The Institute of Biomedical Imaging and Bioengineering (NIBIB) is delighted to congratulate two of its research grantees for being named recipients of the prestigious Presidential Early Career Award for Scientists and Engineers (PECASE). The PECASE award is the highest honor bestowed by the United States Government on science and engineering professionals in the early stages of their independent research careers. The award highlights the key role that the Administration places in encouraging and accelerating American technological innovation to grow the economy and tackle the nation’s greatest challenges.
Michael C. McAlpine, Ph.D., is the Benjamin Mayhugh Associate Professor of Mechanical Engineering at the University of Minnesota. His research is focused on 3D printing of devices that contain biologically active molecules and materials. The goal is to three-dimensionally interweave functional devices with biologically-active compounds for use in regenerative medicine, drug delivery, and smart prosthetics. An important aspect of this work is the construction of the devices using bio-compatible materials in order to increase their viability when implanted into an individual. In a recent project, Dr. McAlpine and his research group developed a biocompatible gel that could be formed into a 3D scaffold and loaded with various medications using 3D printing. The 3D scaffolds contained different coatings on the surface that could be activated by light to release the medication at the right time in the patient. The new technique has the potential to be used to deliver growth factors at various sites in the body in order to facilitate regeneration of an organ or tissue that has been damaged by disease or injury.
Dr. McAlpine has been the recipient of more than 30 awards. These numerous distinctions include a National Science Foundation Graduate Research Fellowship, the DuPont Young Investigator Award, Time Magazine Top 50 Inventions of the Year, DARPA Young Faculty Award, New York times Magazine 32 Innovations that Will Change Your Tomorrow, Graduate Mentoring Award in Engineering, NIH Director’s New Innovator Award, and a National Academies of Science Kavli Frontiers Fellowship. He received his B.S. in Chemistry from Brown University where he received the Outstanding Chemistry Student Award from the American Chemical Society (2000), and he earned his Ph.D. in Chemistry from Harvard University in 2006.
Craig Duvall, Ph.D., is an Associate Professor of Biomedical Engineering and Director of Graduate Recruiting in Biomedical Engineering at the Vanderbilt School of Engineering in Nashville, Tennessee. The Duvall Advanced Therapeutics Laboratory (ATL) specializes in design and application of novel drug delivery systems based on the creation of smart polymer technologies. Goals include delivery of biological drugs such as proteins and nucleic acids into specific cell types, and targeting of drugs to sites of inflammation and tissue remodeling. His lab is also developing polymers that can provide controlled long-term drug release. Each system involves development of finely tuned polymers that release their drug payloads in response to stimuli such as pH and temperature change. These new approaches are being applied clinically to increase the longevity of vascular grafts, promote healing of chronic wounds, and improve breast cancer therapies.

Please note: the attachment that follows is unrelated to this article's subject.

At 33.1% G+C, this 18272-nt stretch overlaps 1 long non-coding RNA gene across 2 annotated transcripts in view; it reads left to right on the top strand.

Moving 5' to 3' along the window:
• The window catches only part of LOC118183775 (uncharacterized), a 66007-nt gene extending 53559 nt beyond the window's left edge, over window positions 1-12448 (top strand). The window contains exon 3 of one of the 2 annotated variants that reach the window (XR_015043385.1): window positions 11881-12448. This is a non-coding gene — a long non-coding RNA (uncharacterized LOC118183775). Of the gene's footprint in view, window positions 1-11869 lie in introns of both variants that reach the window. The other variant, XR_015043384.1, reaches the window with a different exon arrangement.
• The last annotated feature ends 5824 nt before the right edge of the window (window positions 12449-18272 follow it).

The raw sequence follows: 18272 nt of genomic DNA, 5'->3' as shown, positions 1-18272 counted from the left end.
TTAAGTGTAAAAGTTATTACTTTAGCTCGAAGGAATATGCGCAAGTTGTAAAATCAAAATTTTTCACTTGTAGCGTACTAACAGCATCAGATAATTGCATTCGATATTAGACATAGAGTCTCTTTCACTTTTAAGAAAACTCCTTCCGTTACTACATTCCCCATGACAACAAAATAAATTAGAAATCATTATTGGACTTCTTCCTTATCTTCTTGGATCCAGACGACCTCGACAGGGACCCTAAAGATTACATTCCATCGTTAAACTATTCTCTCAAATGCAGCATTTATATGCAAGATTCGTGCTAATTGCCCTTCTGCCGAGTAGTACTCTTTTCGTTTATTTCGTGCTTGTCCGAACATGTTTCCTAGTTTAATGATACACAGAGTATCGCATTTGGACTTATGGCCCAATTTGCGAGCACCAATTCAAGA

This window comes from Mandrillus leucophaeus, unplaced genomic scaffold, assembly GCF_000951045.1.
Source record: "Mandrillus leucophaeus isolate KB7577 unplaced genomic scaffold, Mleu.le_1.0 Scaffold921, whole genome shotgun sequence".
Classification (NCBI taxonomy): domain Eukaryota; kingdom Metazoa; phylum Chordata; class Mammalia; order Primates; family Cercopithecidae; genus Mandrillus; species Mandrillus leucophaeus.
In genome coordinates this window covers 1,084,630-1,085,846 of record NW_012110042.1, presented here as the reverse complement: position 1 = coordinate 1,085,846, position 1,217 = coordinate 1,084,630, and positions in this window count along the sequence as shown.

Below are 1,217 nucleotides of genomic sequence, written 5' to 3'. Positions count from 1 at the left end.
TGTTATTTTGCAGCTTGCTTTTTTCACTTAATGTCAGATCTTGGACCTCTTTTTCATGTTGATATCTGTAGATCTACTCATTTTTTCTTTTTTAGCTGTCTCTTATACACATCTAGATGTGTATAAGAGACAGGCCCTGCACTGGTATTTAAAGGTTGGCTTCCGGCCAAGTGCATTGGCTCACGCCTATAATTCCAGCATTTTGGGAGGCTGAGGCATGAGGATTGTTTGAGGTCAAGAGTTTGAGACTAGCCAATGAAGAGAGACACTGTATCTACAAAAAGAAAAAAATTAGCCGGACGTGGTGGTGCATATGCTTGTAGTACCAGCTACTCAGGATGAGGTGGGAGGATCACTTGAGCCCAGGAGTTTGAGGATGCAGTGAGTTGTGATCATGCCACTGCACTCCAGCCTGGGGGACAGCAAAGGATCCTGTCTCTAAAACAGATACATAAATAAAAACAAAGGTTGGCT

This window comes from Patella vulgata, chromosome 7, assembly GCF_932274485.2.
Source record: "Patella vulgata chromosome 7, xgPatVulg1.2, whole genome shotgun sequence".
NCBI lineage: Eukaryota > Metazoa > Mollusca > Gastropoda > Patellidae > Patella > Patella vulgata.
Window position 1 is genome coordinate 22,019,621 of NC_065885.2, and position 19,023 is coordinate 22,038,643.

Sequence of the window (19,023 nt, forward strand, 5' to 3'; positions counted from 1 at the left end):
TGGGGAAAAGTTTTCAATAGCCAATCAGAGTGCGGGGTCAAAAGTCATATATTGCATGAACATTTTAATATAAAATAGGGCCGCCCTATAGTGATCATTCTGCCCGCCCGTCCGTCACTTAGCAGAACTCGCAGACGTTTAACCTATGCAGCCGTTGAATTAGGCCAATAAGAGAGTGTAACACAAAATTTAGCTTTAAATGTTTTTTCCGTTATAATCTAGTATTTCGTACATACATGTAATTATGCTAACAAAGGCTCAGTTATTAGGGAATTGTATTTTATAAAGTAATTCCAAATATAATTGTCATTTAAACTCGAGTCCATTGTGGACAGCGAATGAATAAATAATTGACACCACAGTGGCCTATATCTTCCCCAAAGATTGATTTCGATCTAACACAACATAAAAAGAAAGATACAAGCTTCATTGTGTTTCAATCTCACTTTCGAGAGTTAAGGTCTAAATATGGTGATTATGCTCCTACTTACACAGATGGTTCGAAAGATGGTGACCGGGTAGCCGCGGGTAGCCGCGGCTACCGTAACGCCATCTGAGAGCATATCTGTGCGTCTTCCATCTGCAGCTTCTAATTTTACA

Dr. Duvall has won numerous awards including the NSF CAREER Award, AHA Scientist Development Grant, Society for Biomaterials Young Investigator Award, and BMES Cellular and Molecular Bioengineering Young Innovator Award. His lab has been funded by grants from NIH, DOD, NSF, AHA, and ADA. He received his B.S.in Biosystems and Agricultural Engineering from the University of Kentucky in 2001, and his Ph.D. in Biomedical Engineering in 2007 from Georgia Tech and Emory University. He received his Postdoctoral training in Bioengineering at the University of Washington from 2007-2009. Dr. Duvall has a passion for graduate student and postdoc training. He is the Director of graduate recruiting for the Vanderbilt Department of Biomedical Engineering and serves on the Vanderbilt Graduate Faculty Council. Nine of his current and past trainees have won NSF Graduate Research Fellowships.
The PECASE awards were established by President Clinton in 1996. Awardees are selected for their innovative research at the frontiers of science and technology and their commitment to community service as demonstrated through scientific leadership, public education, or community outreach.